Sunday, October 4, 2009

A New, Pessimistic View of Global Media

Strictly referring to this week’s readings from the IC Reader, all three articles propose similar yet varying arguments about global media. After reading these articles, I formulated a rather pessimistic and cynical view of the global media system as an economically driven, consumer attractive industry rather than a forum to promote local or cultural ideology. Furthermore, the future of local media systems seems dim, with the consumerism, commercially driven industry on the rise. As McChesney notes, local media corporations are “swallowed” by regional or national ones, extrapolating any hope of promoting culture from the local media firms. The local firms have little choice but to succumb to the grander media powers, essentially creating a noncompetitive media system. Thus, the local firms witness a struggle between protecting their national media, and the economic losses they incur from resisting global media.

McChesney’s article encouraged me to feel sympathetic for the small, local media firms. Not only are they powerless in comparison to the larger media industries, but find great difficulty in breaking into the global media system. As the author notes, there are few ways to develop substantial influence in the global media system, especially with only a few, yet extremely wealthy and powerful firms, controlling the majority of media production.

McChesney also targeted the United States as responsible for “inculcating” the world with western values, while “undermining traditional cultures and values” (202). While I do not always agree with the democratization and globalization indicative of the United States’ foreign diplomacy, I also do not believe we can completely fault the U.S. and denounce its media intentions. I am certain that the United States has economically, democratically driven intentions in its media expansion, but to “undermine” the cultural traditions of other nations seems a drastic interpretation of our intentions. Perhaps in countries that threaten our safety, such as numerous Arab nations, the United States’ media industry tries to promote democracy, but in other areas, namely Latin America, Europe or Africa, I argue that we do not intentionally strip these nations of cultural values.

Furthermore, both McChesney and Thussu argue that the United States is the leader in cultural exports, namely media, and especially the entertainment industry. But I wonder, can we define commercialism as the American culture? What is American culture? Is it definitive? Can we export it? These authors made compelling arguments both about American culture as commercialism, and about the oligopolistic nature of media industry, using numbers and charts to substantiate their claims. However, through such arguments, these articles incited in me a pessimistic and hopeless view of the global media system and of the local firms in succeeding.


  1. "But I wonder, can we define commercialism as the American culture? What is American culture? Is it definitive? Can we export it?"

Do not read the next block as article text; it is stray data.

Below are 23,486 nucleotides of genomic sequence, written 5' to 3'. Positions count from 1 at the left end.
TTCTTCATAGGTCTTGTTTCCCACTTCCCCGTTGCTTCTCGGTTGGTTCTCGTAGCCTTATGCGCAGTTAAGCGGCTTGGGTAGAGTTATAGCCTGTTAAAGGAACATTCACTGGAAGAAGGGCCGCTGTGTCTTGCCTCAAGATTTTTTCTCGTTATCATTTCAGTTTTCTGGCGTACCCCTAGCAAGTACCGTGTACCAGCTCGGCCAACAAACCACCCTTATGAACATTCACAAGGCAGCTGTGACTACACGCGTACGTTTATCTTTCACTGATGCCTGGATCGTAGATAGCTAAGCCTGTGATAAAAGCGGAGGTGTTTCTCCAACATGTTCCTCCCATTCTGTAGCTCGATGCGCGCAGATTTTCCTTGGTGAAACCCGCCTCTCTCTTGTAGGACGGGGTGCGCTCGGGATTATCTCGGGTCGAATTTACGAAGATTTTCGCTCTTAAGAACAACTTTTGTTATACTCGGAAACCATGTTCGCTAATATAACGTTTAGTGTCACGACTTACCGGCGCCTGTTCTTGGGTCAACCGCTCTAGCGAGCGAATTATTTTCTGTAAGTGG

This is an interesting point that the readings so far haven't touched upon -- when people talk about exporting American culture, what do they mean? Is it something as simple as fashion or specific songs, or is it something more complex like values and mores? Where American culture and an indigenous culture might overlap, is that still seen as exporting American culture? I think we've already seen that notions of cultural imperialism are more complicated than an active exporter/passive importer relationship. But it would be interesting to understand specifically what people mean when they talk about "American culture" dominating global media.

  2. While I completely agree with you on that there is no "definitive" American culture, I should say that there is NO CULTURE that is definitive ANYwhere in the world (and there has never been, unless, of course, we are talking about extremely isolated, "primordial" communities). When talking about culture we usually tend to forget that each and every culture changes, adapts, and transforms over time, especially when it's in constant contact with others (well, the perfect example off the top of my head: Ottoman Empire. Can we say that ANY of the countries in the greater Middle East (now) has its own "unique" culture after all the centuries within the same political, and socio-cultural structure?). And yet, we sill do associate certain values/images/mores with certain countries/regions, although it's largely a matter of generalization and PERCEPTION (well, pretty much like everything else). Whatever is portrayed in a Hollywood movie with too many sexually explicit scenes, or a "West side" hip-hop music clip on MTV, is inevitably associated with an "American" culture (even if at the sub-conscious level), despite the fact that it is NOT representative of the true American society. Just an example to draw an analogy here: the belief that MOST of the people in the Middle East are fanatic, religious bigots... After all, it's purely about perception, and in this sense, it turns out that a global media market dominated by American-owned/based corporations is a blessing in disguise for the U.S. itself...